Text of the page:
As part of these commitments, the development team decided not to add any tutorial or handholding to the game, instead, maintaining its original "die over and over and figure it out" mindset. However, they are bringing some more updated options like inviting people from friends lists, improved verbiage around menus, and auto-gold pick-up options that have become normal means in the gaming industry. They also added some updated accessibility options like more languages and improved settings.
“[Our changes] won’t change what the game is, just how easy it is to play it,” Gallerani said. “And anywhere where we would add something where we were like ‘okay, we don’t know’ we would try to allow people to turn it off, or to opt-out of that change. Like auto-gold pickup, almost everyone we have given it to, even die-hard players, are like ‘you know, auto gold just makes it better’ but you can turn it off.”
The developers are even bringing back the bugs (but not all of them)
The developers’ commitment to keeping classic features of the game even extended to many of the bugs in the original titles, though they explained that how they handled each bug became an individual basis challenge. Some of the classic bugs like recovering your corpse by logging out and back in, for example, will remain since that became a genuine part of the original experience of Diablo 2. Other, more game-breaking bugs, were removed though.
“Over 20 years, people talk an awful lot about this game [online],” Gallerani explained. “Usually we resolved more of our problems with ‘what preserves the experience the players remember the most’ which gave us a lot of it. But there were other bugs we had to fix because they created exploits or opportunities for item duplicating, that is where we had to fix the issue.”
There were also bugs that they didn’t change at all, but because of modern systems, they will appear to be changed for the player.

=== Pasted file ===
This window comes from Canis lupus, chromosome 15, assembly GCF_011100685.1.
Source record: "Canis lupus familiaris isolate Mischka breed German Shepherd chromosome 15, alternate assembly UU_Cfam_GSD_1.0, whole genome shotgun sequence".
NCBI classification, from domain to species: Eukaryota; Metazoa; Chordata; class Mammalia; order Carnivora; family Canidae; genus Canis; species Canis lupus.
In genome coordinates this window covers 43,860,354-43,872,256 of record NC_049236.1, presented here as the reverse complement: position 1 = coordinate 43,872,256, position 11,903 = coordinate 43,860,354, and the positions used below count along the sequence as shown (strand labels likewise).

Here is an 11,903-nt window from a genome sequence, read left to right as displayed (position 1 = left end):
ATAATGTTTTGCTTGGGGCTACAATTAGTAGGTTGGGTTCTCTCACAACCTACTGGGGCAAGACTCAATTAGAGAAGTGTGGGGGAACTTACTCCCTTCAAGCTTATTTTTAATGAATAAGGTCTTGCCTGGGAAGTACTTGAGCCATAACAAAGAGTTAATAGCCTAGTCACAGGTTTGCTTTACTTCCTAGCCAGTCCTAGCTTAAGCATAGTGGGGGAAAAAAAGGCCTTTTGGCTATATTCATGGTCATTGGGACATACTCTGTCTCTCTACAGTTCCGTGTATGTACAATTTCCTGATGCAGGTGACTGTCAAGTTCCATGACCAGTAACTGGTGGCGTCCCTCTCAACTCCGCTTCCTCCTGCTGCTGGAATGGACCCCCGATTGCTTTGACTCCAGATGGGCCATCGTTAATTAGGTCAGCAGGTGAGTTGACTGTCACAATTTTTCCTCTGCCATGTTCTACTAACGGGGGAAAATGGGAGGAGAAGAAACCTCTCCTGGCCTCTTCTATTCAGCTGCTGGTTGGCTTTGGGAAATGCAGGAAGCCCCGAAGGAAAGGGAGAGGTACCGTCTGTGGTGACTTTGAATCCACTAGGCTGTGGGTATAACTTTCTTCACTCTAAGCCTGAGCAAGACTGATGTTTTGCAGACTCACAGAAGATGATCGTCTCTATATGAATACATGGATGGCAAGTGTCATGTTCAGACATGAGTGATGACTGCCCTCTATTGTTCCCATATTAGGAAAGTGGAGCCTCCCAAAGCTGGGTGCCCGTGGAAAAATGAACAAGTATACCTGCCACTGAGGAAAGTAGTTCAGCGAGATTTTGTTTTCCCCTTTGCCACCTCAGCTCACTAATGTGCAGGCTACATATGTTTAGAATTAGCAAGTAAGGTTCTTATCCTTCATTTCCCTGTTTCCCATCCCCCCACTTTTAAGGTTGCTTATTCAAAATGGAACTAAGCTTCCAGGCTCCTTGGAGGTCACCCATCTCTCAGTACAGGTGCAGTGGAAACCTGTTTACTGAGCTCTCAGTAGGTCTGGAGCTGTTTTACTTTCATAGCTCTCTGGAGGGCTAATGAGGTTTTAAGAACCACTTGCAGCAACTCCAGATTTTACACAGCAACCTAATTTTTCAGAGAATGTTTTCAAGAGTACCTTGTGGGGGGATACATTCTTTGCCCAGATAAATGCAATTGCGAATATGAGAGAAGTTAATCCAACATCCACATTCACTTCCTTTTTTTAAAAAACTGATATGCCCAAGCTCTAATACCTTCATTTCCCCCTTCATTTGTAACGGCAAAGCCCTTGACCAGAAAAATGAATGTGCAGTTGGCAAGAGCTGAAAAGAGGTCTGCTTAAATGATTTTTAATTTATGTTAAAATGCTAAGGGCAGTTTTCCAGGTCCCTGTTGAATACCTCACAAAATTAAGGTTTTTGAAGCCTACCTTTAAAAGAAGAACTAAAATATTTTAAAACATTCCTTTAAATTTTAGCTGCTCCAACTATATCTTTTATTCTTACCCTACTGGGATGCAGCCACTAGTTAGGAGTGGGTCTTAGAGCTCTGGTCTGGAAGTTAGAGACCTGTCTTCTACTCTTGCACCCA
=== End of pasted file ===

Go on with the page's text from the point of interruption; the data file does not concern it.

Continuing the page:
The devs used the example of the “next hit always misses bug” to demonstrate the gray area that bug fixes existed in during the development of this game.
In the original game, there was a “bug” that would sometimes cause players to miss followup-hits occasionally. According to the devs, the reason this was happening was related to a desync between the player client and the server. What players perceived on their end as a bug missing the next attack, was actually the server trying to play its “take a hit animation” which interrupted their attack on the server-side, but not the client-side.
So the developers have “fixed this bug” but really all they did was fix the desync issue.
They explained, “We didn’t really change anything, we just made it more honest. Most of the time we went with what was really occurring behind the scenes, which is perceived as a change. . . so we had to handle bugs on a special case for almost everything.”
Another notable bug change in the new game is the fixing of the cow king bug. In the original game, if someone in your part had killed the cow king you couldn’t summon them again on that difficulty with that character. According to the developers, fixing this bug was a big quality of life improvement that didn’t change the balance of the game at all. There were also other small QOL of changes, like minor color changes to the minimap for example.
All of this to say, the idea of keeping bugs versus fixing them is actually much more complicated than many players might first imagine. Many of the iconic “bugs” will remain in the game, but there are also some bugs that have been fixed and some quality of life improvements that players will notice in the game.
The visual challenges of Diablo 2 Resurrected: Bringing Diablo 2 into 2021
The greatest challenge in creating a faithful remake of Diablo 2 is in translating the 2d game into a 3d graphical space without changing the gameplay. Articles have been written and interviews given, in which experts and old-school players alike have questioned whether this ARPG could be recreated for modern systems with any level of accuracy.
The mastermind behind the Diablo games David Brevik even publicly expressed his doubts of making a faithful remake in an interview in 2017, in which he suggested that making the game feel the same would be nigh on impossible, saying, “If they do a Diablo 2 Remaster, it’s going to be difficult to make it feel exactly like the same game. They could do it but they will have to go out of their way to ensure that they are simulating the way that the game works in 2D instead of making it 3D if that makes sense".